The latest on the deadly collapse of a dam at a Brazil iron ore mining complex (all times local):
A Brazilian workers group has staged a protest against Vale SA, the big company that owns and operates an iron ore mine where a dam collapsed near the city of Brumadinho last week, causing at least 99 deaths.
The Landless Workers’ Movement is one of the globe’s biggest agrarian reform movements. Nearly 100 demonstrators protesting over the disaster gathered in the Sao Joaquim das Bicas community near the freight train tracks used to transport minerals extracted from the area in the southeastern state of Minas Gerais.
Protesters dispersed before Brazilian police arrived.
Suelly Rodriguez is a member of the group who lives in a settlement of 2,500 people along the Paraopeba River, which was deluged with a flood of mud when the dam collapsed. She says that “everybody (here) depends on the Paraopeba River and it’s gone. We’re going to bring justice to our buried people.”
The CEO of Brazilian mining giant Vale SA says he doesn’t think any Vale executive will be arrested in the wake of last week’s deadly collapse of a dam holding waste water at one of the company’s iron ore mines in Minas Gerais state.
Fabio Schvartsman said Thursday that “I have no reason to fear for the arrest of any Vale executive.”
Brazilian authorities arrested five people Tuesday in connection with the dam failure, which resulted in 99 confirmed deaths so far. Authorities are still searching for 257 listed as missing.
Three of those arrested worked for Vale. A German company that inspected the dam said two of its employees were also arrested. The Munich-based TUEV Sued company did not specify whether the two staff members were from its German headquarters or its Brazilian branch.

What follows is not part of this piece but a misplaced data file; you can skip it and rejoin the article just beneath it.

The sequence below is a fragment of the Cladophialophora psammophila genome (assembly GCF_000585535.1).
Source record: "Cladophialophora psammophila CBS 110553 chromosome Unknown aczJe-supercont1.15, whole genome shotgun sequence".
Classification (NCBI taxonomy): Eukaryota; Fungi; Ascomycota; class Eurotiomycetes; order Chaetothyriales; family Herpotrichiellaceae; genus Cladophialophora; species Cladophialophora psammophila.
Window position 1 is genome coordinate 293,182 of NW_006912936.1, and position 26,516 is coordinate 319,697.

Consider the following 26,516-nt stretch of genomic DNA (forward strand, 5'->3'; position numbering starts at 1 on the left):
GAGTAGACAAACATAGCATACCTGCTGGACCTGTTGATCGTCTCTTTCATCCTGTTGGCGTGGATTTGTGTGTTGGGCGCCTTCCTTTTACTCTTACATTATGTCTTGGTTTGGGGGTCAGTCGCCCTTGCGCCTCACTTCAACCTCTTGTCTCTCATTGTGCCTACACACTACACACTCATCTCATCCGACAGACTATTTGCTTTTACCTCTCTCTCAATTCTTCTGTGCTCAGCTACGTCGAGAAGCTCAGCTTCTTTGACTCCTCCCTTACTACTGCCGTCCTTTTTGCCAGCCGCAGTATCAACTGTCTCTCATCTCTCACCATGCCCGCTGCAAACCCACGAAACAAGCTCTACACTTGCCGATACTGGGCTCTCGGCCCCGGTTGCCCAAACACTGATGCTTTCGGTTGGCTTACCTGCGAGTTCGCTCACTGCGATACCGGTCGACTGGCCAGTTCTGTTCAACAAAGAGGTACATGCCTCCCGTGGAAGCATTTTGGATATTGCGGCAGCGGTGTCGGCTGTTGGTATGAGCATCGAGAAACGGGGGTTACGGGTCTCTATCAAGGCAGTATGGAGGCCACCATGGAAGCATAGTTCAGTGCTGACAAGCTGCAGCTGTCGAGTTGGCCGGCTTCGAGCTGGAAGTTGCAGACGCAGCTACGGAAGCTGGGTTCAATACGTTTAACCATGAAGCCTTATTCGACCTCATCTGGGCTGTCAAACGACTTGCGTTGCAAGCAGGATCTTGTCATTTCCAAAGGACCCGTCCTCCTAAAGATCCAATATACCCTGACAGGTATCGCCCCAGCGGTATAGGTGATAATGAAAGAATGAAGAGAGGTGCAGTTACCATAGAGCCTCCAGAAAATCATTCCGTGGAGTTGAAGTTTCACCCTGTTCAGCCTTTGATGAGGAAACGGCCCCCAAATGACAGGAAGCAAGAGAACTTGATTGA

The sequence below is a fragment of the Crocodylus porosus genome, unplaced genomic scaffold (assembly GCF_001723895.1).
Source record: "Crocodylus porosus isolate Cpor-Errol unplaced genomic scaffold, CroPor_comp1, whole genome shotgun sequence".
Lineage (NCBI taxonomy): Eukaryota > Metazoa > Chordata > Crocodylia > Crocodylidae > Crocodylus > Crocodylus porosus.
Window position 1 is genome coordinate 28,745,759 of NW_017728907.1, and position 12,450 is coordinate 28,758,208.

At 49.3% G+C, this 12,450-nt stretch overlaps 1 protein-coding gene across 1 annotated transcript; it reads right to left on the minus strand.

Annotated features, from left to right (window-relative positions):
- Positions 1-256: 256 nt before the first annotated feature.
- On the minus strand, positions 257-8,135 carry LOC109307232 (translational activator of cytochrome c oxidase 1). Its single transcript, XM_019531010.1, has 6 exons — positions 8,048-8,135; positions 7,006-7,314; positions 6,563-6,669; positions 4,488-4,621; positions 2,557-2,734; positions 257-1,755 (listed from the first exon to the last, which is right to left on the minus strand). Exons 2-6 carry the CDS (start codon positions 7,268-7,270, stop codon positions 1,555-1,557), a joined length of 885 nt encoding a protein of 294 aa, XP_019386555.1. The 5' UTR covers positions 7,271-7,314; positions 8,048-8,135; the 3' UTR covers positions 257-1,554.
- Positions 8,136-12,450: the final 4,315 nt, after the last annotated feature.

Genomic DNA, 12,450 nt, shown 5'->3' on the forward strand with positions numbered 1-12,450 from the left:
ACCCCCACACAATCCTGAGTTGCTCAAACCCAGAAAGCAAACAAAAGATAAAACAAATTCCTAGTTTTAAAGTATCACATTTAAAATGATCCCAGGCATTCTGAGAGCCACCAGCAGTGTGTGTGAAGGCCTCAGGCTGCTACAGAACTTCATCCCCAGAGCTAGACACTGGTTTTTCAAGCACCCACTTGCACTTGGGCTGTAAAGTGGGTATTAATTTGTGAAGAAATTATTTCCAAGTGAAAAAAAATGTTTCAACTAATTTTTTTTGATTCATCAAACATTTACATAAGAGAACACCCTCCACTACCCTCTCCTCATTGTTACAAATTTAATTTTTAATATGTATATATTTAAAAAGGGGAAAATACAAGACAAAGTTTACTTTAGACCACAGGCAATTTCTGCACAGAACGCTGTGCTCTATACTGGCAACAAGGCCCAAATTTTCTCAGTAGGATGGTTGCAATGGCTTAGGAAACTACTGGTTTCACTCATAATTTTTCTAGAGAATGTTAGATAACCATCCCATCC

A spokesman for the Minas Gerais Fire Department in Brazil says that the Israeli search-and-rescue delegation sent to the state of Minas Gerais to help them look for survivors around a mining dam that collapsed is leaving this afternoon.
The 130-member Israeli delegation was expected to stay for a week, but is leaving today after only three days in the field.
Brazilian authorities said the delegation, which helped find 35 corpses during their mission, had to be back to Israel by tomorrow.
Authorities are still looking for 259 missing people. The Minas Gerais Fire Department said Wednesday that it was too early to say when the search for victims would be called off.
No one has been found alive in the thick reddish-brown mine tailing since Saturday.
The team was dispatched after Israeli Prime Minister Benjamin Netanyahu offered to help his ally Brazilian President Jair Bolsonaro.
Authorities in Brazil say that water from the Paraopeba River around the mining dam that collapsed on Friday presents a risk to humans and animals.
Three state and federal agencies asked Wednesday that residents refrain from using water directly from the river or 100-meters (109 yards) around it.
The request was based on initial results from tests on the water.
The agencies also said that firefighters who have been in contact with the wet mine tailing should take safety precautions.
Dam owner and operator Vale SA is obligated to supply drinking water to affected communities.
The torrent of muddy mining waste unleashed by the dam breach killed at least 99 people, with 259 still missing.